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March 20, 2006

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chris snyder

Chris Jackson, now Mahmoud Abdul-Rauf, was a college basketball superstar and NBA star who was fully legit on legit's own terms - never fell into the inspiration or tokenism stereotype you mention. Truly a "real player on a real team". But you know, people certainly did "take notice" and were aware of the whole story of who he was. And it's ridiculous to hope for the day when people don't take notice of our differences - that's what makes people interesting; we're all different. So we find those differences interesting and we do notice them and we always will, and we always should - that's the beauty of being human. But I don't mean to be overly extreme; I understand your point. With Mahmoud Abdul-Rauf it was always about his game first, second, and third. That was the story. Nothing else was ever overplayed, only played as it colored in who he was as a human in 3 dimensions, like us all.

Scott

Simply unbelievable..that anyone would criticize this story. Especially without know any of the facts which is obvious. Kathy Snow is another "do-gooder" who is only interested in stirring up controversy to serve her interests. She asks,"where was Jason educated? Was he "allowed" in regular ed classes, alongside basketball team members and other students without disabilities?" The answer is, YES, Kathy. it's called "streamlining" and it was one of the bigger parts of this story. The media has educated many people on the many degrees of autism and put focus on the streamlining programs used in Rochester area schools. Jason did attend regular classes at Greece Athena. As to the question, "why didn't reporters press the coach on Jason not making the team." If the writer had done her research she would have found that Jason did play on the Jr Varsity team, but quite frankly wasn't very good (not that he didn't try hard). Jason tried out for the varsity team, but this is a school with tremendous student athletes. They did, in fact, win the championship this year. Jason was just not good enough to make the cut. (Should they have not cut him because he was autistic?). Yes, Jason can shoot a three pointer now and then in practice (so can I and I stink!), but no 5'6" player is going to make a varsity team in this area unless they are a tremendously gifted ball player. Jason simply is not.. except on one very special night. Which is, in part, what made it so special. Give it a break people. See the story for what it is - A child who achieved far beyond his wildest dreams. A community of friends who have always supported him and treated him like their own son. An event that has opened people's eyes to what is possible, when heart and desire can overcome any obstacle. This story would still have been special if Jason didn't have autism. If this were just some small kid who tried his whole life and was finally rewarded it would still be a good story ("Rudy is a good example). But being autistic made it more wonderful because it taught people an important lesson. It removed stereotypes and opened peoples eyes. Jason was not put in the game because he was autistic. He was put in because he had worked very hard as the team manager and the coach wanted to thank him by making his dream come true. Simple as that. At Greece Athena and all the schools in the Rochester area, there are no children with disabilities. Only children who have special needs. Jason is one of many who attend regular classes every day. They may be given extra help by tutors and aids, but otherwise these children are treated no differently than any other. To insinuate otherwise is an insult to those many in our community who work so hard to ensure every child is given the help they need. This story has given many parents of autistic children (like myself) something they desperately need... hope.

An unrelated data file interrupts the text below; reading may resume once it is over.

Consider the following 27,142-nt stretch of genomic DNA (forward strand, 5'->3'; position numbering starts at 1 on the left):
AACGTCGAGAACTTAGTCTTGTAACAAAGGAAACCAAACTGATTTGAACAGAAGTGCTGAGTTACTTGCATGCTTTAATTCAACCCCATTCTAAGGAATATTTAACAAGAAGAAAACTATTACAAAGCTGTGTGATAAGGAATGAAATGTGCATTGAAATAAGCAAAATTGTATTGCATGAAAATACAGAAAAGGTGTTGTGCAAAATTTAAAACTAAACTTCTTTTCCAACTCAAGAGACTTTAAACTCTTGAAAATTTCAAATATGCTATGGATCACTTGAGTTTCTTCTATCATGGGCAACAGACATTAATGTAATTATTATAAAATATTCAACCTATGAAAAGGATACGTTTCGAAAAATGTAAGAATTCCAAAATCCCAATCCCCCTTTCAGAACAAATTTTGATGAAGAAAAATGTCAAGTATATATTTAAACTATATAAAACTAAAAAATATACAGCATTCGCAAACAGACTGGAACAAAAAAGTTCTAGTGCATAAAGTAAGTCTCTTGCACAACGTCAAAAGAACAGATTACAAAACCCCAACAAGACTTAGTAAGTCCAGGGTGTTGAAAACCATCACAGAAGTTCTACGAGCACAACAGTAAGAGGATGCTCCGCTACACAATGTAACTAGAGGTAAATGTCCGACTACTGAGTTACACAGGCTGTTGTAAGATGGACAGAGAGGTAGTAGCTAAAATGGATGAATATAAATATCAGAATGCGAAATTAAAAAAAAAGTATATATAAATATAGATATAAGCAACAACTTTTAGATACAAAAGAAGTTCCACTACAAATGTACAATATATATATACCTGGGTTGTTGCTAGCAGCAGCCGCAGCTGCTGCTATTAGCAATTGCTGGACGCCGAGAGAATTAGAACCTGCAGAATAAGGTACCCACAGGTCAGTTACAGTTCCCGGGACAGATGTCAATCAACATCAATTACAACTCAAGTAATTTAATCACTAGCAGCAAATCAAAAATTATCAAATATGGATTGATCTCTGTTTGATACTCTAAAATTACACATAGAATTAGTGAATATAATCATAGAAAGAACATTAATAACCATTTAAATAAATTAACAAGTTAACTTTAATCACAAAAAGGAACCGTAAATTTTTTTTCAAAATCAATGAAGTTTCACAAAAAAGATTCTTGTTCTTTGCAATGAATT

The students, athletes, parents and even the media have shown Jason nothing but respect and kindness. So please take your soapbox somewhere else.

Scott
Rochester, NY

Dianna

Kathy, I agree with you! If Jason loved basketball, I'm sure it was tough for him to sit beside his peers & wonder why he couldn't play in a game.As a mother of a child with a disability I know first hand the feelings these children suffer. If they wanted to do him a favor they would have let him play every game.He had the talent, he had the enthusiasm.He should have had the right to play just as everyone else, Who are they to give favors? What a joke. Dianna

Edward

I have a special ed child who love basketball, has the drive and determination to play. Although he made Varsity, cause I guess he made the cut, well come to a surprise, my son hardly got to play, they had a championship game he never got to play, he shows up for practice all the time. there has been several games he didnt play. The caoches word at the basketball meeting before the season start. "I play all players" well that wasn't true. Its got to the point my son wants to quit a game he so loves cause the coach is not playing him, and is not treating him differently. My son awarded his coach the *my hero award* some hero huh. A coach who is now treating my son different.

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